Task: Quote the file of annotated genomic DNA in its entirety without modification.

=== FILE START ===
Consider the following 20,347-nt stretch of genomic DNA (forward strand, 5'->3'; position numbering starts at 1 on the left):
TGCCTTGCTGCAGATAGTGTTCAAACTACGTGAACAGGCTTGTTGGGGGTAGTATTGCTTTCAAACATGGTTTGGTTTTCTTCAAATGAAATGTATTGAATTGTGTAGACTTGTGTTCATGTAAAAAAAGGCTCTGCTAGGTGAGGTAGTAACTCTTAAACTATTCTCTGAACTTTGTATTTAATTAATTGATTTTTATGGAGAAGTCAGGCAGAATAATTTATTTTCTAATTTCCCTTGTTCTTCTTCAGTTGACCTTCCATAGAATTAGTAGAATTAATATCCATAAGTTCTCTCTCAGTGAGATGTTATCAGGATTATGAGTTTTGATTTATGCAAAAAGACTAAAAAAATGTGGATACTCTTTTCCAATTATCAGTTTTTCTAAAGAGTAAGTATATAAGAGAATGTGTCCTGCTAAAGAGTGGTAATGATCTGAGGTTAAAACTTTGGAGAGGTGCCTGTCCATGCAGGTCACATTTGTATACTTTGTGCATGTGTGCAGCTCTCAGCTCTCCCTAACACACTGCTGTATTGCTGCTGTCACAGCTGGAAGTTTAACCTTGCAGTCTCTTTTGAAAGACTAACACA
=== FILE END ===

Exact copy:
Consider the following 20,347-nt stretch of genomic DNA (forward strand, 5'->3'; position numbering starts at 1 on the left):
TGCCTTGCTGCAGATAGTGTTCAAACTACGTGAACAGGCTTGTTGGGGGTAGTATTGCTTTCAAACATGGTTTGGTTTTCTTCAAATGAAATGTATTGAATTGTGTAGACTTGTGTTCATGTAAAAAAAGGCTCTGCTAGGTGAGGTAGTAACTCTTAAACTATTCTCTGAACTTTGTATTTAATTAATTGATTTTTATGGAGAAGTCAGGCAGAATAATTTATTTTCTAATTTCCCTTGTTCTTCTTCAGTTGACCTTCCATAGAATTAGTAGAATTAATATCCATAAGTTCTCTCTCAGTGAGATGTTATCAGGATTATGAGTTTTGATTTATGCAAAAAGACTAAAAAAATGTGGATACTCTTTTCCAATTATCAGTTTTTCTAAAGAGTAAGTATATAAGAGAATGTGTCCTGCTAAAGAGTGGTAATGATCTGAGGTTAAAACTTTGGAGAGGTGCCTGTCCATGCAGGTCACATTTGTATACTTTGTGCATGTGTGCAGCTCTCAGCTCTCCCTAACACACTGCTGTATTGCTGCTGTCACAGCTGGAAGTTTAACCTTGCAGTCTCTTTTGAAAGACTAACACA